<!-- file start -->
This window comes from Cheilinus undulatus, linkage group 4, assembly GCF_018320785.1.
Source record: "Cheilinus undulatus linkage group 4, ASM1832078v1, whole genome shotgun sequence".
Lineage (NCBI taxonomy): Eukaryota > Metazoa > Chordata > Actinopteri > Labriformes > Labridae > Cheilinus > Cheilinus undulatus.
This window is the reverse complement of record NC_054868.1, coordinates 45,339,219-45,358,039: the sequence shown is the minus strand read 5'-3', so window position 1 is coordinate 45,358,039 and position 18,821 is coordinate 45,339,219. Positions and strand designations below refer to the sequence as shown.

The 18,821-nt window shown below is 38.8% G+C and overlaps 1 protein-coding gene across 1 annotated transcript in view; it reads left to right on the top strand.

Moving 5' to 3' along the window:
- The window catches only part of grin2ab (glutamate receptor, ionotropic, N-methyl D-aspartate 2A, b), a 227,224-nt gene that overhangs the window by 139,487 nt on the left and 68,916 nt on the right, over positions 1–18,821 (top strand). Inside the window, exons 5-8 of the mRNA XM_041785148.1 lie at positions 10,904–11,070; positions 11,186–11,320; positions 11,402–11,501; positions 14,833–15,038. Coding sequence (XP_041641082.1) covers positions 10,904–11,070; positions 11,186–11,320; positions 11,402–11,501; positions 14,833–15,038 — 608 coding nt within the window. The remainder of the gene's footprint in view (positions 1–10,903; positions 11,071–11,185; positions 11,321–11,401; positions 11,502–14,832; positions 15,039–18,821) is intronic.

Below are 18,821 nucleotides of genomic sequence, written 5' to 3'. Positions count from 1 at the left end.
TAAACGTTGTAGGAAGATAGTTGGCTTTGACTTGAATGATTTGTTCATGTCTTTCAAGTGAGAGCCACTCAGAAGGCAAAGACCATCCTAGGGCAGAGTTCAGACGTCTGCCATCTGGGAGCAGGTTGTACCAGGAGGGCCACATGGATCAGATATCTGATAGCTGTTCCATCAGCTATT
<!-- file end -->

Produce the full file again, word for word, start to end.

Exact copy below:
This window comes from Cheilinus undulatus, linkage group 4, assembly GCF_018320785.1.
Source record: "Cheilinus undulatus linkage group 4, ASM1832078v1, whole genome shotgun sequence".
Lineage (NCBI taxonomy): Eukaryota > Metazoa > Chordata > Actinopteri > Labriformes > Labridae > Cheilinus > Cheilinus undulatus.
This window is the reverse complement of record NC_054868.1, coordinates 45,339,219-45,358,039: the sequence shown is the minus strand read 5'-3', so window position 1 is coordinate 45,358,039 and position 18,821 is coordinate 45,339,219. Positions and strand designations below refer to the sequence as shown.

The 18,821-nt window shown below is 38.8% G+C and overlaps 1 protein-coding gene across 1 annotated transcript in view; it reads left to right on the top strand.

Moving 5' to 3' along the window:
- The window catches only part of grin2ab (glutamate receptor, ionotropic, N-methyl D-aspartate 2A, b), a 227,224-nt gene that overhangs the window by 139,487 nt on the left and 68,916 nt on the right, over positions 1–18,821 (top strand). Inside the window, exons 5-8 of the mRNA XM_041785148.1 lie at positions 10,904–11,070; positions 11,186–11,320; positions 11,402–11,501; positions 14,833–15,038. Coding sequence (XP_041641082.1) covers positions 10,904–11,070; positions 11,186–11,320; positions 11,402–11,501; positions 14,833–15,038 — 608 coding nt within the window. The remainder of the gene's footprint in view (positions 1–10,903; positions 11,071–11,185; positions 11,321–11,401; positions 11,502–14,832; positions 15,039–18,821) is intronic.

Below are 18,821 nucleotides of genomic sequence, written 5' to 3'. Positions count from 1 at the left end.
TAAACGTTGTAGGAAGATAGTTGGCTTTGACTTGAATGATTTGTTCATGTCTTTCAAGTGAGAGCCACTCAGAAGGCAAAGACCATCCTAGGGCAGAGTTCAGACGTCTGCCATCTGGGAGCAGGTTGTACCAGGAGGGCCACATGGATCAGATATCTGATAGCTGTTCCATCAGCTATT